1. Thanks for the links. They are very informative, although they aren’t actually news to anybody who understands Apple’s attitude and current status towards privacy.

      As for underestimating Apple’s interest in users’ data, there is fine distinction. The distinction is so subtle and nuanced that one can easily ignore it or skim over it. However if you focus on Apple’s intention (or lack of it), then I find it much easier to understand.

      Yes, iPhones collect data and on the iPhones, they link it to the user. However, Apple does not (or at least, tries hard not to). In one of your articles, it mentions how the iPhone is tracking your data (which is hardly a surprise because Apple has a section in the “privacy” settings that shows you where you’ve been). However, the article fails to shed light on the fact that the data is only accessible from iTunes backups (on the Mac) which are unencrypted (a legacy setting). Most users nowadays would use an iCloud backup (which is encrypted). Even on iTunes, they would mostly turn on encryption (in fact, without encryption, iTunes backups decline to backup your health data).

      Therefore, I would say that it is true to say *iPhones* collect data but false to say that *Apple* collects (or intends to collect) data. Whatever data that Apple collects will be anonymous and/or encrypted (at least I believe that is the plan). The all important links connecting the dots will reside on your iPhone, but not at Apple.

      Technically, making sure that Apple does not see the data is harder than storing everything on the servers in a way that Apple can see. It tends to make the experience and seamlessness of their services worse. Because of this, before privacy was a thing at Apple, they were much more relaxed; hence the legacy non-encryption setting for iTunes backups. Apple is still in the process of making sure that they do not see identifiable customer data, and that is why there are still glitches that people can point to and accuse Apple of hypocrisy.

      I hope what I’m saying makes it clear that any holes in Apple’s services that still exist today regarding privacy, are not necessarily indicative of Apple’s attitude. Privacy and full encryption are still works in progress. Therefore, it is not helpful to find holes and accuse Apple of being essentially the same as Google.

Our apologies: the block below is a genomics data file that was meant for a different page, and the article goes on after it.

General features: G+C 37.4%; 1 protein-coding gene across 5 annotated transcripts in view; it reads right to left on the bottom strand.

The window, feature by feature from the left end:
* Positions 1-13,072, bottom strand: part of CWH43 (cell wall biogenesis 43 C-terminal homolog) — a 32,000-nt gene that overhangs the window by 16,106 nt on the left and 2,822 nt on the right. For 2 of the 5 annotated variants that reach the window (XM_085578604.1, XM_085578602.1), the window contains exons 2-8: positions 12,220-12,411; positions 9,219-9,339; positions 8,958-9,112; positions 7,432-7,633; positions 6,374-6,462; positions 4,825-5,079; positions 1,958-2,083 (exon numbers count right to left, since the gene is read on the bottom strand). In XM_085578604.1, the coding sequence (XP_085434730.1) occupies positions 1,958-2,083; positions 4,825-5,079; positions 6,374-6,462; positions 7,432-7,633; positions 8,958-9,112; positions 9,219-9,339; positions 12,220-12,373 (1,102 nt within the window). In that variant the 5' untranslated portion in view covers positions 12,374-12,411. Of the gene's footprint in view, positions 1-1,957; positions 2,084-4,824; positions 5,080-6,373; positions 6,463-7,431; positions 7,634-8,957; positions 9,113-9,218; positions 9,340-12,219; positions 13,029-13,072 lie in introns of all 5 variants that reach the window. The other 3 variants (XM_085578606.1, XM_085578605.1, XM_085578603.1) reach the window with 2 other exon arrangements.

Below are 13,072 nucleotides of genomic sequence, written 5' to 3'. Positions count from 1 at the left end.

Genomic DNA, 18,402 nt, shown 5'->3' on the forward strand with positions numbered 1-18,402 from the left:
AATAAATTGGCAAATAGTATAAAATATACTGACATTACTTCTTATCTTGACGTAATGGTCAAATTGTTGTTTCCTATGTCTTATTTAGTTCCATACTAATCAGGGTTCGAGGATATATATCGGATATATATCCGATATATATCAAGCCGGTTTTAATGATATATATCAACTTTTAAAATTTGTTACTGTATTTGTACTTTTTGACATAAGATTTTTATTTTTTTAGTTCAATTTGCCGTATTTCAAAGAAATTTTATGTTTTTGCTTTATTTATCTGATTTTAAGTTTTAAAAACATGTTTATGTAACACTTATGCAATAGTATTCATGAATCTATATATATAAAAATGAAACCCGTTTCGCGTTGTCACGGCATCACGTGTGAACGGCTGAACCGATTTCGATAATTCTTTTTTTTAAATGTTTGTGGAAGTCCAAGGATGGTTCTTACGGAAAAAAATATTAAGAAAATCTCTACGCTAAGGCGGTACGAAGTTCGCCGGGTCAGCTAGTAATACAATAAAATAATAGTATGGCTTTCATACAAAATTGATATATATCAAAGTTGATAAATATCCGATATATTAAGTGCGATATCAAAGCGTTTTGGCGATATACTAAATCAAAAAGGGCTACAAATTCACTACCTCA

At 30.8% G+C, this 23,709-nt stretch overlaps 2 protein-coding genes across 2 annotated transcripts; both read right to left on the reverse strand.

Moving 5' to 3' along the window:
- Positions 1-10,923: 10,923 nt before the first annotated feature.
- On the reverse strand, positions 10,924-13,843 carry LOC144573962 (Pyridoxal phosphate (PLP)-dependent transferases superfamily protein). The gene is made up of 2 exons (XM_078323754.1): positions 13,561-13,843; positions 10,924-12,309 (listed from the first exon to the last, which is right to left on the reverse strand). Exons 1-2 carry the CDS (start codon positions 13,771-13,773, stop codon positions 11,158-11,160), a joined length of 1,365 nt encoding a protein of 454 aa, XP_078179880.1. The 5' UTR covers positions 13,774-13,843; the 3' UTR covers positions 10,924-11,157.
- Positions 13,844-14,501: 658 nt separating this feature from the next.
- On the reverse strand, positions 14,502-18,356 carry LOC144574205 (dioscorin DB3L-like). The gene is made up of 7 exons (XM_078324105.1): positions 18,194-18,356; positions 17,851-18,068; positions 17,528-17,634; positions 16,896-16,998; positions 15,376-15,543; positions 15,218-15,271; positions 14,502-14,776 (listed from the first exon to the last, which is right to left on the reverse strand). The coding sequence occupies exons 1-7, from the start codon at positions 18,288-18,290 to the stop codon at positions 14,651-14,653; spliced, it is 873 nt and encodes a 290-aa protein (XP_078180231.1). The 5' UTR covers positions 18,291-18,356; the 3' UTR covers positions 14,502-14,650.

This is what I mean about it being difficult to understand the subtle nuances in Apple’s position. This is why I steer away from the technical discussion about each Apple service, and instead try to look at the intentions of Apple, Google and other industry players going forward. The current state of technology is probably not a good predictor here. I believe understanding intentions and business models will be much more useful.


      1. The iCloud encryption is purely PR, Apple can and does decrypt it at will. Basically, it just a passcode Apple asks for when restoring the backup, and Apple knows that passcode. The there’s really no difference with an unencrypted backup, only Apple’s assurances that they won’t look at the data, or only when asked, or only anonymously, or only when it’s good for us, and sometimes when it’s good for them but not often.

        That’s what bothers me: it’s mostly talk, and light on facts. I’ve never seen a serious comparison between Apple, Google, Facebook and MS of
        1- which data is technically collected (my guess: they all collect the same: location, browsing, usage, searches incl. voice, typing…)
        2- which data is officially being used by the first party for services (assistants…) and ads
        3- which data is sold/shared with others
        4- a recap of the frequency and gravity of leaks/breaches.

        The whole discussion is shaped by PR, with Google being rather transparent and arrogant about grabbing and using everything, but Apple being very fishy in presenting themselves as privacy advocates when in fact they seem to collect quite a bit of data and use PR-encryption that’s not actually encryption, hoping users won’t notice (and mostly, they’re right…), that deviousness makes taking their word for it a bit naive.


      2. Full encryption with even Apple not knowing the keys is not simple. You have to balance this with a situation where the customer might have forgotten their password entirely. Maximising privacy will tend to make the service less convenient for users, and it takes technology and some innovation to make privacy less painful.